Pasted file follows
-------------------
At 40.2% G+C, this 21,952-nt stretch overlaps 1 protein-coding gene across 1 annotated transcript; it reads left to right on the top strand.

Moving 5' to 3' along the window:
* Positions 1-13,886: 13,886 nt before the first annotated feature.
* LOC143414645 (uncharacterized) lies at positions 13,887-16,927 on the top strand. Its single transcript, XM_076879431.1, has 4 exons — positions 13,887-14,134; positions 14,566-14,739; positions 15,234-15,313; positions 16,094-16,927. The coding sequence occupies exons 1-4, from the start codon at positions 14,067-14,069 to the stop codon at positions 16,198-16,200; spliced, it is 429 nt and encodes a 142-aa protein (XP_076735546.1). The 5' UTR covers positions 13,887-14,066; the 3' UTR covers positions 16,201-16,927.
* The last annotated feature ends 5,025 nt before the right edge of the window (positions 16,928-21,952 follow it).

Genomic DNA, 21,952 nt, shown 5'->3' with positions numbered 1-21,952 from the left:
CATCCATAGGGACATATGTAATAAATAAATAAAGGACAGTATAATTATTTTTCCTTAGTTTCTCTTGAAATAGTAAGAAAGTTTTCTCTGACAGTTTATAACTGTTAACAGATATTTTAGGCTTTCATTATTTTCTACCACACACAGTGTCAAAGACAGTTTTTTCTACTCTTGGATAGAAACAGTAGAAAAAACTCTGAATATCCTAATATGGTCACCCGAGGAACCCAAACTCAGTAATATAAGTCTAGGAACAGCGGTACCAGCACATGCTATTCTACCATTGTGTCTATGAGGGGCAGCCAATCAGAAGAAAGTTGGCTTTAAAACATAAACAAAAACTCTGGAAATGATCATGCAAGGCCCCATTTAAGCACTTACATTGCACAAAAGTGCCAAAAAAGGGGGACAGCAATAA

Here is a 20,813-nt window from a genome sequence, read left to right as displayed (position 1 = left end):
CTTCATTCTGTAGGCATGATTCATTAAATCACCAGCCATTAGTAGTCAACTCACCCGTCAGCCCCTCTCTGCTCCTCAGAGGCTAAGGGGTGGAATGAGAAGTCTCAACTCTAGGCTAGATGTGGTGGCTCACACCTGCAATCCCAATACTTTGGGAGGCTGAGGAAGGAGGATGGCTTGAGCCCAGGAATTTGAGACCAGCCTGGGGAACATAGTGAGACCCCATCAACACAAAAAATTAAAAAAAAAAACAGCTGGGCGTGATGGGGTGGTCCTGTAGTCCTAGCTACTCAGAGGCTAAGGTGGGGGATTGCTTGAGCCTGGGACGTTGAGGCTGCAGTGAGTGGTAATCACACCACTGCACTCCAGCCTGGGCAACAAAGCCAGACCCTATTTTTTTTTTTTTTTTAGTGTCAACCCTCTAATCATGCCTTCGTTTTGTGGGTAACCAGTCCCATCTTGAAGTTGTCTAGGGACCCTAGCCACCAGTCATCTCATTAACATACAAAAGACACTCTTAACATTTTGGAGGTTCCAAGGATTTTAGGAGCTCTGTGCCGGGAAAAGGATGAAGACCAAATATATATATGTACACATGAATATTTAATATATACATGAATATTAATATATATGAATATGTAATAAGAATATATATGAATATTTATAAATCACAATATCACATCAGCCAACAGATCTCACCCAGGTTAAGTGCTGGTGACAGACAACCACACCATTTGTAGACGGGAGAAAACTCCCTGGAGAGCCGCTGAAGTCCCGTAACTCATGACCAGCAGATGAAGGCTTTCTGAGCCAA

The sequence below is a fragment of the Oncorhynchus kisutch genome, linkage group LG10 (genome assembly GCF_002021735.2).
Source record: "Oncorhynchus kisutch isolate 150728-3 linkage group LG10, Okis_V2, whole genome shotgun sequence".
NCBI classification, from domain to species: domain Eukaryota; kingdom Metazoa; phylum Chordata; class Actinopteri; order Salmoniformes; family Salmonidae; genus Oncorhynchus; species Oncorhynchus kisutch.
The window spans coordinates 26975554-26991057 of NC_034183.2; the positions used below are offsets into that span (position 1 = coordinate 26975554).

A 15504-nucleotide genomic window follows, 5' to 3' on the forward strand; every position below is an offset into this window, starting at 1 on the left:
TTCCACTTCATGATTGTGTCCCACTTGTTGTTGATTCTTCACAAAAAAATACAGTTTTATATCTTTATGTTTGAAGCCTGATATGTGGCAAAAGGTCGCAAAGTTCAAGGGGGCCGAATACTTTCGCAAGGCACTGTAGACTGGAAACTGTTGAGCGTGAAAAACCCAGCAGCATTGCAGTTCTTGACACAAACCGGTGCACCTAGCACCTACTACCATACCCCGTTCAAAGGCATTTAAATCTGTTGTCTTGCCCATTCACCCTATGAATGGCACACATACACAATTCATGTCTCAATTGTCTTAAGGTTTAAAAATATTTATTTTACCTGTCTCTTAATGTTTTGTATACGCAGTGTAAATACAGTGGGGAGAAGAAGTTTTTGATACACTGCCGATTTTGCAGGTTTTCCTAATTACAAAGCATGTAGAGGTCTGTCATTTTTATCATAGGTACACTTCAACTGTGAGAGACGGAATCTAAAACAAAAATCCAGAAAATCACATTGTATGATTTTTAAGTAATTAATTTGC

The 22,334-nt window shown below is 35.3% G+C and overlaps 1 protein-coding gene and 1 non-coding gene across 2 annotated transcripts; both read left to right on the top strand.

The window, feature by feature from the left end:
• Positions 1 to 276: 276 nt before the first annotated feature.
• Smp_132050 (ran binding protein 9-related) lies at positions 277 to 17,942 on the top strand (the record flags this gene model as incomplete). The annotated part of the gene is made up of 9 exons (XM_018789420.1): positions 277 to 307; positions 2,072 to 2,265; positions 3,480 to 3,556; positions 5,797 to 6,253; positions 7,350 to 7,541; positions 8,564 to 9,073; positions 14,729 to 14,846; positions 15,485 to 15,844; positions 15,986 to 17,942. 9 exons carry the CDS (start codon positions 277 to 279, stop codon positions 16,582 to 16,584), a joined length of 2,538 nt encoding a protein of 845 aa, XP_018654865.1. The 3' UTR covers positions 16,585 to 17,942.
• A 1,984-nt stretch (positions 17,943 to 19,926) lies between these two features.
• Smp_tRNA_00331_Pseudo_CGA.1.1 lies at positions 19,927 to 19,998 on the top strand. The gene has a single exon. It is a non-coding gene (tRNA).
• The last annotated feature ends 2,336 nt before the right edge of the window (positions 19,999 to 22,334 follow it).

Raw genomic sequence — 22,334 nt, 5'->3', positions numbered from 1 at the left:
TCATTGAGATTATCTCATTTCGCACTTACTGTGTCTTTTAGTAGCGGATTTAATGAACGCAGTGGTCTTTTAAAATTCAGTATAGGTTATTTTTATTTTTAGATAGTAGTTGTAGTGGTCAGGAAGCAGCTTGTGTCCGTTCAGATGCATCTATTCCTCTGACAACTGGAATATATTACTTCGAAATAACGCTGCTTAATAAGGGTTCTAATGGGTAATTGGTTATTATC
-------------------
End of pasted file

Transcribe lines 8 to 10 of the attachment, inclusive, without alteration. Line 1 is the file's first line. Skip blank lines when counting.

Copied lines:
Here is a 20,813-nt window from a genome sequence, read left to right as displayed (position 1 = left end):
CTTCATTCTGTAGGCATGATTCATTAAATCACCAGCCATTAGTAGTCAACTCACCCGTCAGCCCCTCTCTGCTCCTCAGAGGCTAAGGGGTGGAATGAGAAGTCTCAACTCTAGGCTAGATGTGGTGGCTCACACCTGCAATCCCAATACTTTGGGAGGCTGAGGAAGGAGGATGGCTTGAGCCCAGGAATTTGAGACCAGCCTGGGGAACATAGTGAGACCCCATCAACACAAAAAATTAAAAAAAAAAACAGCTGGGCGTGATGGGGTGGTCCTGTAGTCCTAGCTACTCAGAGGCTAAGGTGGGGGATTGCTTGAGCCTGGGACGTTGAGGCTGCAGTGAGTGGTAATCACACCACTGCACTCCAGCCTGGGCAACAAAGCCAGACCCTATTTTTTTTTTTTTTTTAGTGTCAACCCTCTAATCATGCCTTCGTTTTGTGGGTAACCAGTCCCATCTTGAAGTTGTCTAGGGACCCTAGCCACCAGTCATCTCATTAACATACAAAAGACACTCTTAACATTTTGGAGGTTCCAAGGATTTTAGGAGCTCTGTGCCGGGAAAAGGATGAAGACCAAATATATATATGTACACATGAATATTTAATATATACATGAATATTAATATATATGAATATGTAATAAGAATATATATGAATATTTATAAATCACAATATCACATCAGCCAACAGATCTCACCCAGGTTAAGTGCTGGTGACAGACAACCACACCATTTGTAGACGGGAGAAAACTCCCTGGAGAGCCGCTGAAGTCCCGTAACTCATGACCAGCAGATGAAGGCTTTCTGAGCCAA

The sequence below is a fragment of the Oncorhynchus kisutch genome, linkage group LG10 (genome assembly GCF_002021735.2).